My memories of camping take me back to the Virginia woods which were dark and damp. The tents would be covered in daddy-longlegs spiders and the girls in my girl scout group would be awed by their sheer numbers and size but were not daunted by their spiderness. What did daunt us was The Latrine (an outhouse). We would go there ALWAYS with a partner and we would shine our flashlights all around the inside including the toilet seat and just beneath the toilet seat to check for the non daddy-longlegs variety of spiders and/or dead bodies or dead body parts.
This was an activity of great drama and tension and fear and exhilaration - all the best of modern tv in our own real lives.
We performed this activity with squeals and screams and giggles and also outrage when our partner closed the door on us or turned off the flashlight. Camping in Virginia was nothing like camping in Alaska.
In Alaska, you don't need a flashlight at all during the summer. When you leave your tent in the middle of the night, you can clearly see if there are spiders or bears or rattlesnakes or other scary creatures. Even better, there aren't very many spiders (up where we live) and there are no snakes that I know of. There are, however, a lot of mosquitoes and there is the true chance of an encounter with a non-friendly bear, but somehow, in the light, things aren't so ominous as those dark summer woods of my youth.
Except that now I have kids.
We took them camping this weekend for the first time. We expected it to be an "Intro to Camping" kind of thing, and along with our newly realized awareness that we need to Adjust the Expectations, we went into the outdoors feeling pretty much like we could embrace any and all glitches.
We forgot about the light.
Our kids did great hauling stuff from the car. They did great helping to set up the tent and unroll their sleeping bag. They ate their dinner, explored the area and we went on an evening walk. The weather was phenomenal and the mosquitoes were few and soon it was 9:00 and very much our kids' bed time. We got them into their pj's and read them books and tucked them into the sleeping bags and all was good.
They lay in their bags and looked quietly at books.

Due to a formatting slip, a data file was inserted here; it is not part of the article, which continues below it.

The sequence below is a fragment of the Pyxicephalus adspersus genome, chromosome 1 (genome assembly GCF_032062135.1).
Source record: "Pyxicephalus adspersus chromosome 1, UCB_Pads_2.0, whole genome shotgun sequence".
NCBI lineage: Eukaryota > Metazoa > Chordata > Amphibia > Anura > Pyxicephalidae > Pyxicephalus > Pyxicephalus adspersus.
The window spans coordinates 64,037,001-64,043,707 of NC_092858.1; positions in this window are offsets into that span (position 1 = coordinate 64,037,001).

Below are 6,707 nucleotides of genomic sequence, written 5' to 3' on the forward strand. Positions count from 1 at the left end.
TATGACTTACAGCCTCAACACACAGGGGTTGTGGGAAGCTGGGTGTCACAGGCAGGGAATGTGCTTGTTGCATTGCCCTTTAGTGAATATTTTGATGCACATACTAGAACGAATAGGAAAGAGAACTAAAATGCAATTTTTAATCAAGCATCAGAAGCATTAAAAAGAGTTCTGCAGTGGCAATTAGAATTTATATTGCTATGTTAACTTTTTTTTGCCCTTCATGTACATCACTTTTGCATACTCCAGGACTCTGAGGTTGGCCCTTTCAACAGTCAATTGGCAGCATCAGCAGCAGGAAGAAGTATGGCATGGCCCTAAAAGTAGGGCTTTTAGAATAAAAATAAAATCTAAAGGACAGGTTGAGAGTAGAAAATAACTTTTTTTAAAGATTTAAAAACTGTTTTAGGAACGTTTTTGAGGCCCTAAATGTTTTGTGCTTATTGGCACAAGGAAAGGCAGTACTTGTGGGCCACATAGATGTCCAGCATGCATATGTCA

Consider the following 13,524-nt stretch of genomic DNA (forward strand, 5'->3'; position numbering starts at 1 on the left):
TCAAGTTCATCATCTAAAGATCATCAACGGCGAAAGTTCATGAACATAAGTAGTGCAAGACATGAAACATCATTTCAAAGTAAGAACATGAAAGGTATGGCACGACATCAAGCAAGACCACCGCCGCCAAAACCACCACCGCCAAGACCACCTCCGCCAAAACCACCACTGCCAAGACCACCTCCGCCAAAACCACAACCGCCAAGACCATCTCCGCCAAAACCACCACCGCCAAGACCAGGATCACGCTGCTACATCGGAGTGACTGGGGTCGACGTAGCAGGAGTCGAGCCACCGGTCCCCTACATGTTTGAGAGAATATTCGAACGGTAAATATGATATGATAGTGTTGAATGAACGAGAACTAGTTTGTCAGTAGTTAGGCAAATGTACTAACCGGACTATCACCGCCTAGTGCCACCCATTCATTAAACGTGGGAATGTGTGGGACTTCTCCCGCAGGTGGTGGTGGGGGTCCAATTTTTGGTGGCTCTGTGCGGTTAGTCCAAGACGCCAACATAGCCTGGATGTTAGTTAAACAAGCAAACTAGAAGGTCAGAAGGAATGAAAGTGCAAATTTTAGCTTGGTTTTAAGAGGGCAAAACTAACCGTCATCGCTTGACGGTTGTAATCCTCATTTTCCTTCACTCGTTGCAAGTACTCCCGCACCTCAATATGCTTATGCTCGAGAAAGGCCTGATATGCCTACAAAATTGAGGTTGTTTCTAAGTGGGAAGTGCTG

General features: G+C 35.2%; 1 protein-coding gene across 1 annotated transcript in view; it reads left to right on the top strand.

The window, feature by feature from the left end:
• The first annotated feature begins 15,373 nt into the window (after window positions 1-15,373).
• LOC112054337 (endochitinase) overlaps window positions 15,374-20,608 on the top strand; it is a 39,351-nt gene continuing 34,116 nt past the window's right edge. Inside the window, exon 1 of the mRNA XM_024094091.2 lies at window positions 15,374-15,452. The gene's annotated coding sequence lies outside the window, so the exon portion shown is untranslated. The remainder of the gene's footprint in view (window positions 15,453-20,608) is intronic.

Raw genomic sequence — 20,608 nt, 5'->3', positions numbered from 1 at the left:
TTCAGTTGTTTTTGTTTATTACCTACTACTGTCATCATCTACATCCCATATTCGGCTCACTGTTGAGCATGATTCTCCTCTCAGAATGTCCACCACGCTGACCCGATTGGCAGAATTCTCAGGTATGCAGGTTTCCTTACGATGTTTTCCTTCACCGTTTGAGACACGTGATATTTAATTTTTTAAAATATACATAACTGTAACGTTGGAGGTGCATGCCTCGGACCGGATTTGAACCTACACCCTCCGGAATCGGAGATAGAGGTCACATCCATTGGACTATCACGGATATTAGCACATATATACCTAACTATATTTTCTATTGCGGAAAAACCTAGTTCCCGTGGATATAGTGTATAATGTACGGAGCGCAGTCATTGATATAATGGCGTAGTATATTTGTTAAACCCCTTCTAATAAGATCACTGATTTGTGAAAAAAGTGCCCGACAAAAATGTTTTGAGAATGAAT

But they didn't nod off.
We double curtain their windows at home to make a semi-dark bedroom at night. The tent doesn't have that ability. Nine thirty it might have been, but inside that tent, it was as good as five. Our kids did not fall asleep. And the longer they did not fall asleep, the tireder they became and the more difficult it became for them to fall asleep. It was a nasty little spiral of a catch-22 and little boy's eyes became wider and wider in their frantic wide-awake-exhaustion of not being able to relax.
Of course, it was not just the light that was the problem. Sleeping in a tent in a new sleeping bag is exciting stuff and also very new stuff - definitely not the cozy warm routine of home, but boy, last night, I remember looking at the tent walls and just wishing they would darken up some and help out this process. (The birds did not help out either. I don't think they every even considered going to sleep.)
Around midnight both kids finally did fall asleep and all was relatively good until 4 am when (still light outside) little boy woke up and nothing felt right. He was oh-so-tired and oh-so-distressed and I was thankful there were no other people camping nearby. Nobody was camping nearby because it's still FREEZING (literally) out at night and while little boy was not freezing himself, he was not toasty roasty warm and everything just felt wrong.
But finally, after almost an hour of trying songs and stories and cuddling, he climbed into my mummy bag and asked to sleep on top of my tummy. So he did, just like when he was a baby and it was sweet and we both warmed right up, but let me tell you - sleeping on my back with my little big boy on my stomach and chest does not make for a comfortable sleep!
Eventually we rolled to the side and he slept in till nine. We did too. It was a successful night.
And the next best part was that as we dressed and stretched and felt the warmth of the new day, our friends opened up their back door (for we were on their property out of town) and said that coffee was ready. We all smiled and went inside for a great breakfast of pancakes with tundra blueberries from last season and plenty of Kona coffee brewed in a French Press.
And after that, we went back to our tent, dressed in our rain pants and boots and trekked down to the river before picnicking on salami and cheese and attempting naps.
Little girl fell right asleep in the now-very-warm tent.
Little boy fell asleep TWO hours later.
It was a long two hours trying to get him to relax and fall asleep. He had trouble falling asleep as a baby and we got to re-witness that again. But we knew that if he did take a nap, he'd have an easier time doing it again in the future so we stuck to our guns and just kept hanging out.
And now we are home with pizza for dinner and a very proud little boy and little girl who think they did a marvelous job camping and seem to be open to going out again next weekend if the weather allows.
More from parenting